Double Feature

October 2006 - I'm not a big one for horror films. I generally find them ridiculous, often to the point of being comical. But, in keeping with the spirit (Get it? The "spirit?") of the month, here are two films which have at least some semblance of creepiness.

We'll start with the recently released movie, The Night Listener. Robin Williams appears in just about every scene in this film. It's based on a real-life experience of the movie's writer/executive producer, Armistead Maupin.

Williams plays Gabriel Noone, host of a late-nite radio show in New York City. He's upset over a breakup with his long-time boyfriend, Jess, so he's having trouble doing his job. Then, a publisher friend gives Gabriel an advance copy of a book written by Pete Logand, a 14-year-old boy. The book describes, in graphic detail, Pete's sexual abuse at the hands of his parents and their friends.

Soon, Gabriel is receiving phone calls from the boy and his adoptive mother, Donna (Toni Collette). She tells Gabriel that Pete (Rory Culkin) has AIDS and has just a few months to live. Jess happens to be with Gabriel for one of these phone calls. After listening on the speakerphone, he comments that Donna and Peter sound like the same person. Gabriel gets very angry about Jess's doubts. Of course Pete is real! But, soon, Gabriel starts having doubts of his own.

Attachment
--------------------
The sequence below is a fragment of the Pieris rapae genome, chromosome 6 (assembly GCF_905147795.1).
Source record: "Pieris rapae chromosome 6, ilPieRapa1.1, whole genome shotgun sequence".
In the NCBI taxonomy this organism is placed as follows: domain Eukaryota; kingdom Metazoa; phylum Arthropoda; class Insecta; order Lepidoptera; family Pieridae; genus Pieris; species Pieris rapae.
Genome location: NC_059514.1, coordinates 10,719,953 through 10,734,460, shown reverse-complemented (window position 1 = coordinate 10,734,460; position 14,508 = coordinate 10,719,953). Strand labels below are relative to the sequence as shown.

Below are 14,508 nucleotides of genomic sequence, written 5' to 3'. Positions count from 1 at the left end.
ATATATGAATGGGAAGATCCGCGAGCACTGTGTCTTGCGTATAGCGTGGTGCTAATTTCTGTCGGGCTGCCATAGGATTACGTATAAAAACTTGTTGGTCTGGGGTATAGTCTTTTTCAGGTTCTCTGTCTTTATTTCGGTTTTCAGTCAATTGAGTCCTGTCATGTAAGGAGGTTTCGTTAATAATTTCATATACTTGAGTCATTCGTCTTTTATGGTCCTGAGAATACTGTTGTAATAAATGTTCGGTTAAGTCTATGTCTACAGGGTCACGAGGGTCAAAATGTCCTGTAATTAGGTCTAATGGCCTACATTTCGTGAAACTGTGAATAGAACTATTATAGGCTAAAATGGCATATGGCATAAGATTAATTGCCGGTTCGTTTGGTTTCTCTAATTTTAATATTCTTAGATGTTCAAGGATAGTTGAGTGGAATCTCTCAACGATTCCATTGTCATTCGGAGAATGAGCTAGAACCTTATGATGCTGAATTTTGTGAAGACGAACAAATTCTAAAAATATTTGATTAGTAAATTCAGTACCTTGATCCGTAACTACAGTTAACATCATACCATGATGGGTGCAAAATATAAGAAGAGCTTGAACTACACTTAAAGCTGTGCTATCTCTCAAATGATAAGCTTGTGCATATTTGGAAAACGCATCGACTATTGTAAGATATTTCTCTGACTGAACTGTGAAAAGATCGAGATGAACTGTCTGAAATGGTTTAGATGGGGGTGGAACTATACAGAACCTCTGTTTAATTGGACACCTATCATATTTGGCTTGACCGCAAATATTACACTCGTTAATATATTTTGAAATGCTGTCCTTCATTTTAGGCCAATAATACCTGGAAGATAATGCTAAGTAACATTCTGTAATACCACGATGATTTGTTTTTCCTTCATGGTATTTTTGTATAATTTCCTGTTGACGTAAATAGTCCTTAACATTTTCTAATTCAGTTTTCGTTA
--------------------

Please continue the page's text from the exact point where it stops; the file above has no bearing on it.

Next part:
Overall review: Somewhere between Ehhh, it was OK and Liked it. The movie kept me interested for the most part. But, ultimately, it's one of those things where you just have to say "Weird," and let it go at that. If you start looking for definite answers or reasons why, you probably won’t find them.

The Night Listener is rated R. Look for it soon on DVD.

A woman who can't find pictures of her son is at the heart of The Forgotten, a 2004 drama starring Julianne Moore, Gary Sinise and Anthony Edwards. Moore plays Telly Paretta, a woman grieving obsessively for her son, Sam, who she believes died in a plane crash 14 months and six days ago. Sinise is the psychiatrist trying to help her cope. Edwards is her husband, Jim.

Telly knows she's not dealing well, but she really freaks out when Sam's image disappears from pictures and videos. Then, her husband and shrink insist that Sam never existed. Even the father of another child lost in the crash denies that he ever had a daughter – until Telly rips off some wallpaper and reveals the girl's drawings.

After that, Telly is reported missing and Alfre Woodard shows up as a cop who investigates. The Feds also want to find Telly – bad!

Overall review: Hated it. To say any more about the plot would be saying too much in case, for some reason, you decide you want to see this movie. But, I say you should forget about The Forgotten.

The Forgotten is rated PG-13. If you must see it, you can find it on DVD.